Pakistan needs new vote-counting system


By Ahmed Bilal Mehboob

Pakistan needs a new parliamentary vote-counting system as the flawed one it has once again came into focus during the passage of the controversial Islamabad Capital Territory Waqf Properties Bill 2020 on Sept. 16. Although the government managed to get the bill passed by a thin majority of 10 votes, the opposition boycotted the rest of the proceedings maintaining that the counting was incorrect and even manipulated.

The sad part is that there is no way to reconfirm the votes cast for or against the bill because they are not recorded in the parliament. Most of decisions are taken by “voice vote.” The speaker gauges the loudness of the voice of the voters in favor or “ayes” or “nos” and proclaims based on his judgment that either “ayes have it” or “nos have it.”

The biggest flaw in this system is that neither the number of votes for and against a motion is known nor the identity of the two sets of voters. It is sometimes deceptive, especially when the opinion of the house is almost evenly divided as it was on Sept. 16. But despite these obvious flaws, the system continues to be used.

If a member objects to the result of a voice vote, the speaker tries it one more time after getting the lobbies cleared. If objections persist and the objecting member demands “division,” the speaker has the discretion to opt for it or not.  Members in favor and against are made to leave the chamber through two separate exits. While members exit one by one, parliamentary staff record each member’s name. This is the only method in which one gets to know not only the number of votes for and against a motion but also who voted and how.

If the speaker decides that “division” is unnecessary, instead of leaving the chamber, parliament members in favor and against the motion are asked to separately rise in their seats and they will be counted. Based on the count, the result will be announced, but while the number of votes will be clear the identity of aye-no voters will not be recorded. This method was employed on Sept. 16.

National Assembly rules also provide for the option of employing an automatic vote recorder. Such a recorder along with its electronic display boards was procured several years ago. Each member’s seat is provided with a panel which contains a push-button for him or her to record their vote. Sadly, this system has not been operated for the last many decades apparently because there is no safeguard against unauthorized use of it. Tariq Malik, a former chairman of the National Database and Registration Authority, had reportedly offered the Assembly to design an electronic voting system based on biometric identification thus obviating the possibility of unauthorized use. It is not known why the offer was not accepted. Had such a system been employed, both names and the number of members voting in favor or against would have been displayed in real time.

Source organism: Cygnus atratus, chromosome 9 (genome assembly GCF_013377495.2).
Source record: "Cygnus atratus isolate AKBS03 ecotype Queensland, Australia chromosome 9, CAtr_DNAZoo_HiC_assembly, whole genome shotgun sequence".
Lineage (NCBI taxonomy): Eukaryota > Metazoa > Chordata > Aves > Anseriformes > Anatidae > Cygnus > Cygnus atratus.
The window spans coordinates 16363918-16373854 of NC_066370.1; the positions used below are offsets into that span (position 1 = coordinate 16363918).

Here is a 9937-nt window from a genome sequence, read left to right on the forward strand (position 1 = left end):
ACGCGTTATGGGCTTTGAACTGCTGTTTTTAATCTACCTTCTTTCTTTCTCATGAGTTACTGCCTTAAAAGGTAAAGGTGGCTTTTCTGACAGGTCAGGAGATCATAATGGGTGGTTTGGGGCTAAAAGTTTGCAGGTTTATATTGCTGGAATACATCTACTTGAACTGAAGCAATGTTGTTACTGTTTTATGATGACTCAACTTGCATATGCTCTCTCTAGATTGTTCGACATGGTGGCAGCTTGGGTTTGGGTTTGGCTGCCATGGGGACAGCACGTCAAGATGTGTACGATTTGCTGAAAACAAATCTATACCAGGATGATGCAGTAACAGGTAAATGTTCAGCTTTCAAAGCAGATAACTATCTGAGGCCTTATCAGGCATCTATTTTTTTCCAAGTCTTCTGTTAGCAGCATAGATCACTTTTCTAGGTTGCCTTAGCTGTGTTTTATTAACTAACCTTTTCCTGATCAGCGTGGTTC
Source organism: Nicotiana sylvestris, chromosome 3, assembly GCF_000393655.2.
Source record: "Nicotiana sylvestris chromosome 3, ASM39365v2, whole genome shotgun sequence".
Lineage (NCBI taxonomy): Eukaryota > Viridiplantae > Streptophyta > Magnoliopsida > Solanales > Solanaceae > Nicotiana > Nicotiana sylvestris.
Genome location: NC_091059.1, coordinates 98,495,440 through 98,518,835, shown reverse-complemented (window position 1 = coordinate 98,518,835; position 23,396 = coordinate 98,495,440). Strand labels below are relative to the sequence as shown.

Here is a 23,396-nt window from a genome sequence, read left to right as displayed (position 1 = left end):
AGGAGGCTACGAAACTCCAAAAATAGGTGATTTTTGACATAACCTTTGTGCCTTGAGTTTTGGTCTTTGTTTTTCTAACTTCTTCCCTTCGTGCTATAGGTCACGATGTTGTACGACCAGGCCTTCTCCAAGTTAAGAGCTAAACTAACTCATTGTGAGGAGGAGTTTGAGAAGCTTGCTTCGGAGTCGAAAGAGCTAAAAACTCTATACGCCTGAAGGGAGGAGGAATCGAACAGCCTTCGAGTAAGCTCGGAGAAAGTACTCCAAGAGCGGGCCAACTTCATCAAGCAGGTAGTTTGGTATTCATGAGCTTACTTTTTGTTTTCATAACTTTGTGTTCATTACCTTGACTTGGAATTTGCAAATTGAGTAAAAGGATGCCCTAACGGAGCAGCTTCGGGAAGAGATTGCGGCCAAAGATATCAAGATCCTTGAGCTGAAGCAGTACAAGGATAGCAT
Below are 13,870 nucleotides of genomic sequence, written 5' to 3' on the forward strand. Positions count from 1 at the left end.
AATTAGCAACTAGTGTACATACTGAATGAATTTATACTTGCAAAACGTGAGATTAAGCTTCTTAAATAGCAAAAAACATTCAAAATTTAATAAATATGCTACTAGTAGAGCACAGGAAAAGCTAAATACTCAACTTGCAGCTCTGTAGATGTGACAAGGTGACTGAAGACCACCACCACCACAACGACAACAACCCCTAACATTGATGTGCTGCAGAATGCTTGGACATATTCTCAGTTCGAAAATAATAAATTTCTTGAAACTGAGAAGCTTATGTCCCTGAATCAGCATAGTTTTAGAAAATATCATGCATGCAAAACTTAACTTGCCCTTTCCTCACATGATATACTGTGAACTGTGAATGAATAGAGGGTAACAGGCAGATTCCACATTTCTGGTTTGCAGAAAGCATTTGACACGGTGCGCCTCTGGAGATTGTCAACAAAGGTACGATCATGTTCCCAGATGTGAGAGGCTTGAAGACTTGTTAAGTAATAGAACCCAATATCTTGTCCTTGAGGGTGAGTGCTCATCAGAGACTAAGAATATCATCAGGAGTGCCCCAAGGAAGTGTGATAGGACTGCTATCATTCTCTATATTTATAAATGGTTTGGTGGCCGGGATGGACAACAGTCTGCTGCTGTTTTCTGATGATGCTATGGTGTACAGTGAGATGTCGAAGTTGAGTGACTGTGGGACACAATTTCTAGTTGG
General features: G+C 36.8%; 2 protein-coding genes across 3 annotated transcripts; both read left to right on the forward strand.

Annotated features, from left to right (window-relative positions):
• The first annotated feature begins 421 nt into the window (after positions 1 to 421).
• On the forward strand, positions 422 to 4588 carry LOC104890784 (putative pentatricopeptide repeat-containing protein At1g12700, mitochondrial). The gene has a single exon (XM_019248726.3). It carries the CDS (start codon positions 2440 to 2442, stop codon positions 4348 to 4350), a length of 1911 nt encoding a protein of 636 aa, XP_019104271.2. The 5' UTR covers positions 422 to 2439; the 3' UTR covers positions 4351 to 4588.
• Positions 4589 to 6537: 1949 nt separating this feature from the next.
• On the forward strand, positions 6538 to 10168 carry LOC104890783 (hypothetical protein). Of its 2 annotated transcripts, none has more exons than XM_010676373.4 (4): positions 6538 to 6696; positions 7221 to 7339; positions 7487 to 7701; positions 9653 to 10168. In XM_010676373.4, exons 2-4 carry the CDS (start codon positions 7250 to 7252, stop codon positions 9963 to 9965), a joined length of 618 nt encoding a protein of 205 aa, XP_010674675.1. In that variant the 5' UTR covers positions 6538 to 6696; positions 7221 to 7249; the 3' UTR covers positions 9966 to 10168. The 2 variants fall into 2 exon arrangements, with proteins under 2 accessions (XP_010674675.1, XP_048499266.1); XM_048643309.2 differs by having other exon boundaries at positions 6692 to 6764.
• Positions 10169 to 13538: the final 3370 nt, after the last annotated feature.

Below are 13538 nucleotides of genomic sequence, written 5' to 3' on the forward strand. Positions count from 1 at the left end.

The real issue is that voters in a democracy need to know how their elected representatives vote in parliament, but the current system hardly allows the collection and dissemination of this basic information. The result is that people are totally unaware about the voting trend and performance of their MPs. Without this critical information, it is very difficult to have an informed opinion about the elected representatives, which may guide one’s decision to vote or not to vote for them again.

Both houses of the parliament and provincial assemblies in Pakistan need to urgently reform the way the votes are cast, counted, and recorded. This information should be shared with the public. Voice vote does not fulfill even the most basic requirements of transparency. Voters need to know the pattern of voting of their representatives to see whether he or she indeed representing them.

(Ahmed Bilal Mehboob is the president of Pakistan-based think tank, PILDAT. Twitter: @ABMPildat)